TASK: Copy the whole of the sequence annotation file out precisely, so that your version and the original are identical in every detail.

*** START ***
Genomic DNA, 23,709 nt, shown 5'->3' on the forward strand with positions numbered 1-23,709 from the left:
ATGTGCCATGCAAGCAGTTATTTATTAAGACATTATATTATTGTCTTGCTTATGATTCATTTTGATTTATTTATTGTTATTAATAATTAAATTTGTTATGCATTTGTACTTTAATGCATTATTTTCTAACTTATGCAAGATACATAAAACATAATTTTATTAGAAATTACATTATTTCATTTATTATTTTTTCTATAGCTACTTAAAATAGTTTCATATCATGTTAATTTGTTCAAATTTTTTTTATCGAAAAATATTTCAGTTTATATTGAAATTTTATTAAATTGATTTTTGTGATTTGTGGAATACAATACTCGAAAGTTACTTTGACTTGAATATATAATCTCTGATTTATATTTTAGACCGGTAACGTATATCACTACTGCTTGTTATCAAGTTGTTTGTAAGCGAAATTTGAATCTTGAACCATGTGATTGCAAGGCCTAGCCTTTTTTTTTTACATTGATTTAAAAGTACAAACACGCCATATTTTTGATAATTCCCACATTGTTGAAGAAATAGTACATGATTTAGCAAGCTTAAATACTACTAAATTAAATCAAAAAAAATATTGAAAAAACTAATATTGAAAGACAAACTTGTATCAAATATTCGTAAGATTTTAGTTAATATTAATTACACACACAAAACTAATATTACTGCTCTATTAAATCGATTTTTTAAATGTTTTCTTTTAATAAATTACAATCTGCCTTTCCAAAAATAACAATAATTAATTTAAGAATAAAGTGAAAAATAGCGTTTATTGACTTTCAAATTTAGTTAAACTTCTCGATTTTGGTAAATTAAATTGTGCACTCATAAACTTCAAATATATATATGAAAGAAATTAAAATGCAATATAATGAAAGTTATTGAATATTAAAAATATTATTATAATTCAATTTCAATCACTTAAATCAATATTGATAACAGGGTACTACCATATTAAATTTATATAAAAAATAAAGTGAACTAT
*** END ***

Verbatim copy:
Genomic DNA, 23,709 nt, shown 5'->3' on the forward strand with positions numbered 1-23,709 from the left:
ATGTGCCATGCAAGCAGTTATTTATTAAGACATTATATTATTGTCTTGCTTATGATTCATTTTGATTTATTTATTGTTATTAATAATTAAATTTGTTATGCATTTGTACTTTAATGCATTATTTTCTAACTTATGCAAGATACATAAAACATAATTTTATTAGAAATTACATTATTTCATTTATTATTTTTTCTATAGCTACTTAAAATAGTTTCATATCATGTTAATTTGTTCAAATTTTTTTTATCGAAAAATATTTCAGTTTATATTGAAATTTTATTAAATTGATTTTTGTGATTTGTGGAATACAATACTCGAAAGTTACTTTGACTTGAATATATAATCTCTGATTTATATTTTAGACCGGTAACGTATATCACTACTGCTTGTTATCAAGTTGTTTGTAAGCGAAATTTGAATCTTGAACCATGTGATTGCAAGGCCTAGCCTTTTTTTTTTACATTGATTTAAAAGTACAAACACGCCATATTTTTGATAATTCCCACATTGTTGAAGAAATAGTACATGATTTAGCAAGCTTAAATACTACTAAATTAAATCAAAAAAAATATTGAAAAAACTAATATTGAAAGACAAACTTGTATCAAATATTCGTAAGATTTTAGTTAATATTAATTACACACACAAAACTAATATTACTGCTCTATTAAATCGATTTTTTAAATGTTTTCTTTTAATAAATTACAATCTGCCTTTCCAAAAATAACAATAATTAATTTAAGAATAAAGTGAAAAATAGCGTTTATTGACTTTCAAATTTAGTTAAACTTCTCGATTTTGGTAAATTAAATTGTGCACTCATAAACTTCAAATATATATATGAAAGAAATTAAAATGCAATATAATGAAAGTTATTGAATATTAAAAATATTATTATAATTCAATTTCAATCACTTAAATCAATATTGATAACAGGGTACTACCATATTAAATTTATATAAAAAATAAAGTGAACTAT